SASKATOON — An evening of information and reflection about the persecution of Christians around the world and how to foster peace in the face of that persecution was held Nov. 12 at the Cathedral of the Holy Family in Saskatoon.
The evening seminar was held to raise awareness and to enter into solidarity with those who are suffering because of religious persecution and violence, said Myron Rogal, co-ordinator of the diocesan Justice and Peace Office, who organized the event.
“Another reason we come together tonight is to ask the justice questions,” Rogal said. “What is it regarding our collective systems, our systems of politics, economics and governance that permits so many people across the world to be diminished, losing their very basic right to practice their faith and worship their God as they see fit?”
Rogal stressed that Christians share their hope in the Risen Lord, and are called by Christ to be builders of peace. “The object is to pull away from the culture of division, the culture of fear that we can so easily be trapped in, because as a community — as a secular community, a Christian community and a global community — we really need to unify and to look for the voices of those who are marginalized and suffering, without causing further division in our midst.”
The seminar began with reports about persecution of Christians in two areas of the world: Pakistan and Iraq.
Speaker Nadeem Imtiaz Bhatti described the situation facing Christians in Pakistan, where the blasphemy laws restrict religious freedom and are used to justify violence and persecution of individuals and Christian communities. He shared video news reports about the recent murder of a young married couple by a mob after they were accused of defiling a copy of the Quran, and news that a death sentence facing a Christian mother, Asia Bibi, was recently upheld.
“These laws are misused as an excuse to kill Christians,” said Imtiaz Bhatti, describing horrific attacks on religious minorities in Pakistan, including the destruction of a Christian village, the vandalizing of Christian churches and schools, theft of property, imprisonment, torture and murder.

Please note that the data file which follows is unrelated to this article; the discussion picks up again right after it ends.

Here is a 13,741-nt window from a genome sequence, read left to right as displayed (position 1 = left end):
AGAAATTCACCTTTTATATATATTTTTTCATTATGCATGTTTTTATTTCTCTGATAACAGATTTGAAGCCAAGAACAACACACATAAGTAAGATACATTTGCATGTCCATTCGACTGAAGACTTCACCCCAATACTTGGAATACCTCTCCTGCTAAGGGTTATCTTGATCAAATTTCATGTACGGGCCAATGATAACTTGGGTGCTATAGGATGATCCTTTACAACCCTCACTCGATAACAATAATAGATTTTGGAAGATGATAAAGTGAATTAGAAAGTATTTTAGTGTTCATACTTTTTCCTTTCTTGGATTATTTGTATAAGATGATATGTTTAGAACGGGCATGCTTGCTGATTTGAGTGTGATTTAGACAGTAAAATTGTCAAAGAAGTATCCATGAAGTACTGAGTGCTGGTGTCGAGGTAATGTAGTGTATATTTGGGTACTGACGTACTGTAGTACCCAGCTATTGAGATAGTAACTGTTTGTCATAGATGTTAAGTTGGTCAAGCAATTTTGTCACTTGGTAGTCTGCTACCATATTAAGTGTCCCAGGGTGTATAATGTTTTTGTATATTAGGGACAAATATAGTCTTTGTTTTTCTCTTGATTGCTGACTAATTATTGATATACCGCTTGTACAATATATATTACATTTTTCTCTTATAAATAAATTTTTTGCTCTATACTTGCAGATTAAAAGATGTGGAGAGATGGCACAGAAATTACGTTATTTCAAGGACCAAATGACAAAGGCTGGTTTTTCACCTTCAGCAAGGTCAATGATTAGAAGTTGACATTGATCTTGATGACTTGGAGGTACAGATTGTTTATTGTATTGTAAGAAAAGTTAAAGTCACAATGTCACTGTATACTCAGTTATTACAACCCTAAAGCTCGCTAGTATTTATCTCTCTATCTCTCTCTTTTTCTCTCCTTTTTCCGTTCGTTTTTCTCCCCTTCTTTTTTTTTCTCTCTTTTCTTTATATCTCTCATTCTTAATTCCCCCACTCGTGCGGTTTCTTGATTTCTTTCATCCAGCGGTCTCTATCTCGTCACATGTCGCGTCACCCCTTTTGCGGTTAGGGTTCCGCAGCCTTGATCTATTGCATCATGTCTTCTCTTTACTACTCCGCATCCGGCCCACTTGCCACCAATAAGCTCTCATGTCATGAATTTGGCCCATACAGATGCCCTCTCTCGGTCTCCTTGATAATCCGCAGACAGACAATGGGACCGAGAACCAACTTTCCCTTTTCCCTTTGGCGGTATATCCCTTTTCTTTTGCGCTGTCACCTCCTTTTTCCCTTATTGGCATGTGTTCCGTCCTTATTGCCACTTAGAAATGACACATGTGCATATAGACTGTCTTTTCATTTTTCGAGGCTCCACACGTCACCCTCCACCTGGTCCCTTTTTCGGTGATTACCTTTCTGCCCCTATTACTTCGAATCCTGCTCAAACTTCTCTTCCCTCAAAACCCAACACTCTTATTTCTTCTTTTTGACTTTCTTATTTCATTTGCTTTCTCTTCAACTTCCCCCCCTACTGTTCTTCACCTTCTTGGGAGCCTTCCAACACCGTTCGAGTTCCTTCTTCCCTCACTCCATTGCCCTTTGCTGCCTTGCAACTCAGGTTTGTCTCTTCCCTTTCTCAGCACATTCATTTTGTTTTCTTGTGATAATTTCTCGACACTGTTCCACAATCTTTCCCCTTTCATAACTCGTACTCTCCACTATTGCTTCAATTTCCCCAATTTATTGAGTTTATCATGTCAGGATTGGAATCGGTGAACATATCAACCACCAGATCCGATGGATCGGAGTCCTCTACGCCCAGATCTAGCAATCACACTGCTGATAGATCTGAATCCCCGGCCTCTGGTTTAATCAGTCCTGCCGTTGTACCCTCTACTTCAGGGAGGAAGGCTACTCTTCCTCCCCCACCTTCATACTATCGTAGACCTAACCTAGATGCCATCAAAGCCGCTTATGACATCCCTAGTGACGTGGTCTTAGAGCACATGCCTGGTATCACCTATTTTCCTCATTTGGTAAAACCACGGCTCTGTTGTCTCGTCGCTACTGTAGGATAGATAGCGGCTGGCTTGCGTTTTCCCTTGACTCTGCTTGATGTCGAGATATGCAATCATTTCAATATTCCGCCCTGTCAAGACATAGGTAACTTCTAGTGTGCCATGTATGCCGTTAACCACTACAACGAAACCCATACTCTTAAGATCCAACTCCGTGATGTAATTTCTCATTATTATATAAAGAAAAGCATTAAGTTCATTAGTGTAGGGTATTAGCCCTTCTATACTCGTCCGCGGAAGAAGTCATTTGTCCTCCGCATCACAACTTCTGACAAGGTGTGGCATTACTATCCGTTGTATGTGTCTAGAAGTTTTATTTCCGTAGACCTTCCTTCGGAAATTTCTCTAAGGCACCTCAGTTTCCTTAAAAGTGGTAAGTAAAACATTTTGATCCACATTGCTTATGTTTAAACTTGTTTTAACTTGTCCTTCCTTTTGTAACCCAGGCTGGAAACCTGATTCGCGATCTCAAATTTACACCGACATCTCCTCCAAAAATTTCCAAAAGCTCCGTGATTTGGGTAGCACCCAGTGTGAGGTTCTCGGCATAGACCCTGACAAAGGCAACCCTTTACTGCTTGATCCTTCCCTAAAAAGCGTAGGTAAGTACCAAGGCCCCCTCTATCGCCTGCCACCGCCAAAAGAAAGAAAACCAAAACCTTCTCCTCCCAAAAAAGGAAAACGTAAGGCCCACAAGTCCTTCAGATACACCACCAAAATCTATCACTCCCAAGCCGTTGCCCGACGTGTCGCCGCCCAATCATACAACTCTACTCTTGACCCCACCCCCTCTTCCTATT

Politicians are reluctant to take action or bring perpetrators to justice, for fear of retaliation, he said, pointing to the assassinations of Salmaan Taseer, the governor of Punjab, and of Imtiaz Bhatti’s own close relative, federal minister Shabaz Bhatti, after they spoke out against blasphemy laws.
“Pakistan’s blasphemy laws are a violation of fundamental human rights, which in practice promote religious hatred and violence,” said Imtiaz Bhatti.
A local group called Friends of Pakistan has been created to encourage governments to stand up for human rights and to extend assistance to the victims of religious persecution in Pakistan, he said.
Maggie Aziz of Sacred Heart Chaldean Catholic Church in Saskatoon spoke on Christian witness and martyrdom in Iraq, home to one of the oldest Christian communities in the world.
She described the history of Christianity in the region, and presented statistics about the decline of the Christian population. According to United Nations estimates, some 2.2 million Iraqis have been displaced since 2007, with the vast majority of these being Christians and other religious minorities, she said.
“The estimated number of Christians remaining has dropped to less than 450,000 as of 2013.” That number has declined even further in recent months, with the escalation of religious persecution and violence led by ISIS (Islamic State of Iraq and Syria).
Christians in the area face an ultimatum: either convert to Islam or pay a tax (and be subject to other restrictive laws and persecution), and risk being “killed by the sword,” Aziz said.
“Time after time, our churches have been sacked, holy places of worship and statues have been desecrated, churches have been bombed, churches converted to mosques by force, our priests and clergy have been kidnapped, held ransom or killed,” she said. Some of those who fled are dying of hunger and thirst in the mountains, she added.